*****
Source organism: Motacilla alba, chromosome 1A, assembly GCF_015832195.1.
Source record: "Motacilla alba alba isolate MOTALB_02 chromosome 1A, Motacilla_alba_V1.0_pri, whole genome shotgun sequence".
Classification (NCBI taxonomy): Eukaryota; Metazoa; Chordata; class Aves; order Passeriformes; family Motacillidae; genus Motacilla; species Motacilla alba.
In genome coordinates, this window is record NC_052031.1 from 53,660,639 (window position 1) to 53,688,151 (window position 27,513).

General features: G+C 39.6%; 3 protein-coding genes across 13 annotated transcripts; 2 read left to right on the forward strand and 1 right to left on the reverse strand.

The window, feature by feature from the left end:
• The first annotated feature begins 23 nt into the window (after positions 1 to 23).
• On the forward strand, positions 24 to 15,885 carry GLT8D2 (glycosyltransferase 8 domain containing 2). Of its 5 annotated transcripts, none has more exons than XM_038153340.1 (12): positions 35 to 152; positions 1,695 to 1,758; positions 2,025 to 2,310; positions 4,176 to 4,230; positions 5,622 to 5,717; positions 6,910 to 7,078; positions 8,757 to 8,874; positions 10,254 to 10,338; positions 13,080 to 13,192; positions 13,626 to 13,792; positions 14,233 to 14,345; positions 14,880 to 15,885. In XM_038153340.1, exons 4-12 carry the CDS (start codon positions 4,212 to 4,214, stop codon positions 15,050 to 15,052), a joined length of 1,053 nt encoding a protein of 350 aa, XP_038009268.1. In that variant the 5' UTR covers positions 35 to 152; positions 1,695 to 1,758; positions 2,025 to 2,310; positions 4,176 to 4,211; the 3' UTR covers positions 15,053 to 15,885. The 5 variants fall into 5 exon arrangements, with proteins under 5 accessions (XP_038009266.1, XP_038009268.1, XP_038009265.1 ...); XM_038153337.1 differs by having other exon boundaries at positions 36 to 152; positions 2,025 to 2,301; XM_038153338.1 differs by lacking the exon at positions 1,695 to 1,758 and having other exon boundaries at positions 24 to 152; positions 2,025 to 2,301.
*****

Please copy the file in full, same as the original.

Source organism: Motacilla alba, chromosome 1A, assembly GCF_015832195.1.
Source record: "Motacilla alba alba isolate MOTALB_02 chromosome 1A, Motacilla_alba_V1.0_pri, whole genome shotgun sequence".
Classification (NCBI taxonomy): Eukaryota; Metazoa; Chordata; class Aves; order Passeriformes; family Motacillidae; genus Motacilla; species Motacilla alba.
In genome coordinates, this window is record NC_052031.1 from 53,660,639 (window position 1) to 53,688,151 (window position 27,513).

General features: G+C 39.6%; 3 protein-coding genes across 13 annotated transcripts; 2 read left to right on the forward strand and 1 right to left on the reverse strand.

The window, feature by feature from the left end:
• The first annotated feature begins 23 nt into the window (after positions 1 to 23).
• On the forward strand, positions 24 to 15,885 carry GLT8D2 (glycosyltransferase 8 domain containing 2). Of its 5 annotated transcripts, none has more exons than XM_038153340.1 (12): positions 35 to 152; positions 1,695 to 1,758; positions 2,025 to 2,310; positions 4,176 to 4,230; positions 5,622 to 5,717; positions 6,910 to 7,078; positions 8,757 to 8,874; positions 10,254 to 10,338; positions 13,080 to 13,192; positions 13,626 to 13,792; positions 14,233 to 14,345; positions 14,880 to 15,885. In XM_038153340.1, exons 4-12 carry the CDS (start codon positions 4,212 to 4,214, stop codon positions 15,050 to 15,052), a joined length of 1,053 nt encoding a protein of 350 aa, XP_038009268.1. In that variant the 5' UTR covers positions 35 to 152; positions 1,695 to 1,758; positions 2,025 to 2,310; positions 4,176 to 4,211; the 3' UTR covers positions 15,053 to 15,885. The 5 variants fall into 5 exon arrangements, with proteins under 5 accessions (XP_038009266.1, XP_038009268.1, XP_038009265.1 ...); XM_038153337.1 differs by having other exon boundaries at positions 36 to 152; positions 2,025 to 2,301; XM_038153338.1 differs by lacking the exon at positions 1,695 to 1,758 and having other exon boundaries at positions 24 to 152; positions 2,025 to 2,301.